circular economy shopping

Would you lease a pair of jeans?

One of the central concepts of the circular economy is that leasing products may be more sustainable than owning them. By leasing their products, companies can keep control of the materials and ensure they are reused at the end of the product’s life cycle, rather than being thrown away. And for customers, it guarantees that they always have functioning and up to date goods. Assuming the price is right, it should be a win-win situation, especially for expensive things that can be complicated when they go wrong – like household appliances or power tools.

The theory sounds good, but examples aren’t exactly common place. It’s been possible to lease appliances for a long time, and more and more cars are available on a leasing basis. A few places are doing fashion and accessory rentals for special occasions, but generally speaking, most things that we need in life still need to be bought. But here’s a new one: how about leasing your jeans?

MUD Jeans is a Dutch company that makes ethical denim, with their jeans either available to buy or to lease. If you lease, you pay a monthly subscription. After a year, you can return the jeans for a new pair and carry on the lease, or you can keep them. If you return them, MUD will either sell on the jeans as secondhand, or recycle the fabric to make new jeans.

I’m interested to try this out myself, next time I’m in the market for a pair of jeans. I’m also interested to see if this works as a viable business model, and if it could ever be applied to clothing less hard-wearing than jeans.

Here’s a little explainer:

 

2 comments

  1. I don’t know about Jeans, but I have long wanted to do this with hand made wooden furniture.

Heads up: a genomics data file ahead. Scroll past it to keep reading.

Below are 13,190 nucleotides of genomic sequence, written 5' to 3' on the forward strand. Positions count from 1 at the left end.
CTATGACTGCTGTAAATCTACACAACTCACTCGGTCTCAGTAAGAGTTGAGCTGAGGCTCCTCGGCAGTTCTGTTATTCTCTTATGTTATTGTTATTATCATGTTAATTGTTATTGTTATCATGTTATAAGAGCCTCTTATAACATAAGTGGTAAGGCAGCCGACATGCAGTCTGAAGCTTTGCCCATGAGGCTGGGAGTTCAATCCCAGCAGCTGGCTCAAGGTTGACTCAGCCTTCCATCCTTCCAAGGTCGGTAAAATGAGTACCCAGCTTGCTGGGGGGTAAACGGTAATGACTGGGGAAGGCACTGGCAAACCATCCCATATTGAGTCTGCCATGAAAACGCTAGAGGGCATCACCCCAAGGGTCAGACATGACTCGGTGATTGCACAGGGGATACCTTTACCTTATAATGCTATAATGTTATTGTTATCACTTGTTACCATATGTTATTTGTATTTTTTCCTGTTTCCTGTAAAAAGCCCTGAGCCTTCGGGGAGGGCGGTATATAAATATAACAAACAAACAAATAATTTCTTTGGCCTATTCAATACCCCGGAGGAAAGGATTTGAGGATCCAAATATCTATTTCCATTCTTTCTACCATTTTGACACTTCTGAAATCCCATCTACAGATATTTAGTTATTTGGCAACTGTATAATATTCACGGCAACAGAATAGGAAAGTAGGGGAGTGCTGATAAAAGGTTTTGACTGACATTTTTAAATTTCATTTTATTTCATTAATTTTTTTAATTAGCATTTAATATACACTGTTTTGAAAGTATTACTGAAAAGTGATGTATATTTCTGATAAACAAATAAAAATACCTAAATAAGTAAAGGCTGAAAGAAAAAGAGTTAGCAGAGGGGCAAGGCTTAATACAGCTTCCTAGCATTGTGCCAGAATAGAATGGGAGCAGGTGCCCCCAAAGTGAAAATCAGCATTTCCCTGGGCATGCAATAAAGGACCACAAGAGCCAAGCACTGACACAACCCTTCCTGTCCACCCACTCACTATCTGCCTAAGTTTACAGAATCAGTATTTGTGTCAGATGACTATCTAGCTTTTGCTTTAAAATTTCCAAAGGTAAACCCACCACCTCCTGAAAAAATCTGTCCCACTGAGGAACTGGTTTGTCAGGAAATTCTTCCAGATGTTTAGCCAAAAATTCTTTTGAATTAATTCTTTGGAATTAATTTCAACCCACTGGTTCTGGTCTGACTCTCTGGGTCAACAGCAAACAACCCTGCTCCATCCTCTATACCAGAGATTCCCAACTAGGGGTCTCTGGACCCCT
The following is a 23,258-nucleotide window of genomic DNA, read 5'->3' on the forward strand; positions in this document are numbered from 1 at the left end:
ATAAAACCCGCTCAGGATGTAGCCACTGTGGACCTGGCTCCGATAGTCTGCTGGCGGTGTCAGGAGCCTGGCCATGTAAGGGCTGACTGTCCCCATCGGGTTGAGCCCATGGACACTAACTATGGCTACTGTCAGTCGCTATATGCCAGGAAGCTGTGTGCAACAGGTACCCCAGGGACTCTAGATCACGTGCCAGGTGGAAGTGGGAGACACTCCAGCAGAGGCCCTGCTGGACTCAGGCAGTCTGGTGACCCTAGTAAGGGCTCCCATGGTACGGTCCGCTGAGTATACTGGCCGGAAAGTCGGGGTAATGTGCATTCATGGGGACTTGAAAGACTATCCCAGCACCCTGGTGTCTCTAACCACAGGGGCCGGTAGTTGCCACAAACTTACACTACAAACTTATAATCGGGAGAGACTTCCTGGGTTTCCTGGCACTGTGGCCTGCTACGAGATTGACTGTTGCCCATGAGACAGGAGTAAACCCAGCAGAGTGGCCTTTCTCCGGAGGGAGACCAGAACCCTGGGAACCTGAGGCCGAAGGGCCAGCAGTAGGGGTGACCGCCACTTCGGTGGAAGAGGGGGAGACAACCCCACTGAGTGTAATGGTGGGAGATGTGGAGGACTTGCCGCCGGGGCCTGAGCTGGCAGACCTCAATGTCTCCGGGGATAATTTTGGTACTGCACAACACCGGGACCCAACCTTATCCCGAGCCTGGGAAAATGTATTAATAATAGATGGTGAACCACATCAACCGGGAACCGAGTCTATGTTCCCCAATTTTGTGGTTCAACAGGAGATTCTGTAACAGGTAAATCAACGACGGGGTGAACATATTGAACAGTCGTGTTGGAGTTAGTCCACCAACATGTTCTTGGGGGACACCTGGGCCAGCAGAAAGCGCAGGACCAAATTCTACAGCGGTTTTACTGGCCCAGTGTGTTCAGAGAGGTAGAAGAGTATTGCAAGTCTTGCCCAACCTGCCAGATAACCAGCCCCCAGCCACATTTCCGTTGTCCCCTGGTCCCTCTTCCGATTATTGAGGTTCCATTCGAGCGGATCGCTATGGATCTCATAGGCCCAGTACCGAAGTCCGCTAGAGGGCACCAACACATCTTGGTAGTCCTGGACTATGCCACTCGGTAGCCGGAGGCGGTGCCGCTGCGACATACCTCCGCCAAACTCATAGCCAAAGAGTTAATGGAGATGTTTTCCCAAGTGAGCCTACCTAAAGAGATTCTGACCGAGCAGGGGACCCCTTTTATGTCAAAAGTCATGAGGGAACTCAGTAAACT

Traditional carpentry is ‘uneconomical’ because people “Won’t pay for it”: If you can make a table with chipboard in an anfternoon, the thinking goes, why would people pay to have one made over several days, unless they really, really want an heirloom table.
    But, if people would lease the table instead, paying a fairly small amount a month for five years, then after that five years is finished (and the chipboard table would be in a skip) they can give it back or keep it. As a hardwood table, well made, can last several hundred years, that would be an investment for their grandchildren. Otherwise they can return it and lease an indentical one or perhaps a different design if they prefer.

    Traditional woodwork, by definition, uses hand tools, reducing outlay for machines and electricity, so I wouldn’t have to take on a nassive loan to start the company. Even better would be making this with people with disabilities, but I’m not sure how the details would work out.

    1. That makes sense. Leasing is more common with office furniture, where people want to upgrade or refresh the look of the office every few years. But there’s no reason why that model couldn’t support hand-crafted items too.

      If that’s a business you’re considering, I’m sure it could be financed one way or another. And the more leasing businesses there are to use as examples, the easier it would be to make a case for it.

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